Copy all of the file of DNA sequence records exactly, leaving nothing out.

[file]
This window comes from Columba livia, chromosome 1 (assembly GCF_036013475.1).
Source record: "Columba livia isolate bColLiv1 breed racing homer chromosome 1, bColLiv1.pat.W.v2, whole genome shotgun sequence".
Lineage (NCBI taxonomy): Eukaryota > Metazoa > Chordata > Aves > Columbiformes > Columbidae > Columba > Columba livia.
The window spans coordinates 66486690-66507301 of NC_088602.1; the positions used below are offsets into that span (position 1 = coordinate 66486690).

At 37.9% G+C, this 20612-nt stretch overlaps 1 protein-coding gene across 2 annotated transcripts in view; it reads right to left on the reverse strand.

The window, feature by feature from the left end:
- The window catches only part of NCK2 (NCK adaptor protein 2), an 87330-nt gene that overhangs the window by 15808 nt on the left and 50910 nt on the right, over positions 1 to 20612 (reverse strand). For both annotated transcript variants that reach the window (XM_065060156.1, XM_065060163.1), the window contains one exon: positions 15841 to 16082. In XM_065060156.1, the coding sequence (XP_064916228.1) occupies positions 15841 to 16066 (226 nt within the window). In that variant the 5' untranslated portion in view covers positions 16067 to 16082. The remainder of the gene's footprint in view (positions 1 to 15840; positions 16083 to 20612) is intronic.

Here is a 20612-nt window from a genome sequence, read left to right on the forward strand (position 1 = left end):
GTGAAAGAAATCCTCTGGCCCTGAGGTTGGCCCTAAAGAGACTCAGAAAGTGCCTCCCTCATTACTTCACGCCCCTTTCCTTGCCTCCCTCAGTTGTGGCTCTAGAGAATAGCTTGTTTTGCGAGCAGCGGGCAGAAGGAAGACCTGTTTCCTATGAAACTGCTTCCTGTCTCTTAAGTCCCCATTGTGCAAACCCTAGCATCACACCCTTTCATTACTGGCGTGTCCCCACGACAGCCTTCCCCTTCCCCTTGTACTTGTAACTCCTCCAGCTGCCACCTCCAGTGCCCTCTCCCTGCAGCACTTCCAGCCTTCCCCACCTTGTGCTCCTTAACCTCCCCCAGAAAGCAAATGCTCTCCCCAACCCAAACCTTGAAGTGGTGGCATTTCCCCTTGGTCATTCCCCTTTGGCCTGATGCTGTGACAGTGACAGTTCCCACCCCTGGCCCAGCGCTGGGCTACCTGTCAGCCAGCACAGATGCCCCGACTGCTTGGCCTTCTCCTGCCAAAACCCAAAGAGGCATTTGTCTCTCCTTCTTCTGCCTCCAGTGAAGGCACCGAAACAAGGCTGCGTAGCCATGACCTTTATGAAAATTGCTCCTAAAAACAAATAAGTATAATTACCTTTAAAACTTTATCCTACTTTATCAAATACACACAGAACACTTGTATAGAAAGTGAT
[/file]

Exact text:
This window comes from Columba livia, chromosome 1 (assembly GCF_036013475.1).
Source record: "Columba livia isolate bColLiv1 breed racing homer chromosome 1, bColLiv1.pat.W.v2, whole genome shotgun sequence".
Lineage (NCBI taxonomy): Eukaryota > Metazoa > Chordata > Aves > Columbiformes > Columbidae > Columba > Columba livia.
The window spans coordinates 66486690-66507301 of NC_088602.1; the positions used below are offsets into that span (position 1 = coordinate 66486690).

At 37.9% G+C, this 20612-nt stretch overlaps 1 protein-coding gene across 2 annotated transcripts in view; it reads right to left on the reverse strand.

The window, feature by feature from the left end:
- The window catches only part of NCK2 (NCK adaptor protein 2), an 87330-nt gene that overhangs the window by 15808 nt on the left and 50910 nt on the right, over positions 1 to 20612 (reverse strand). For both annotated transcript variants that reach the window (XM_065060156.1, XM_065060163.1), the window contains one exon: positions 15841 to 16082. In XM_065060156.1, the coding sequence (XP_064916228.1) occupies positions 15841 to 16066 (226 nt within the window). In that variant the 5' untranslated portion in view covers positions 16067 to 16082. The remainder of the gene's footprint in view (positions 1 to 15840; positions 16083 to 20612) is intronic.

Here is a 20612-nt window from a genome sequence, read left to right on the forward strand (position 1 = left end):
GTGAAAGAAATCCTCTGGCCCTGAGGTTGGCCCTAAAGAGACTCAGAAAGTGCCTCCCTCATTACTTCACGCCCCTTTCCTTGCCTCCCTCAGTTGTGGCTCTAGAGAATAGCTTGTTTTGCGAGCAGCGGGCAGAAGGAAGACCTGTTTCCTATGAAACTGCTTCCTGTCTCTTAAGTCCCCATTGTGCAAACCCTAGCATCACACCCTTTCATTACTGGCGTGTCCCCACGACAGCCTTCCCCTTCCCCTTGTACTTGTAACTCCTCCAGCTGCCACCTCCAGTGCCCTCTCCCTGCAGCACTTCCAGCCTTCCCCACCTTGTGCTCCTTAACCTCCCCCAGAAAGCAAATGCTCTCCCCAACCCAAACCTTGAAGTGGTGGCATTTCCCCTTGGTCATTCCCCTTTGGCCTGATGCTGTGACAGTGACAGTTCCCACCCCTGGCCCAGCGCTGGGCTACCTGTCAGCCAGCACAGATGCCCCGACTGCTTGGCCTTCTCCTGCCAAAACCCAAAGAGGCATTTGTCTCTCCTTCTTCTGCCTCCAGTGAAGGCACCGAAACAAGGCTGCGTAGCCATGACCTTTATGAAAATTGCTCCTAAAAACAAATAAGTATAATTACCTTTAAAACTTTATCCTACTTTATCAAATACACACAGAACACTTGTATAGAAAGTGAT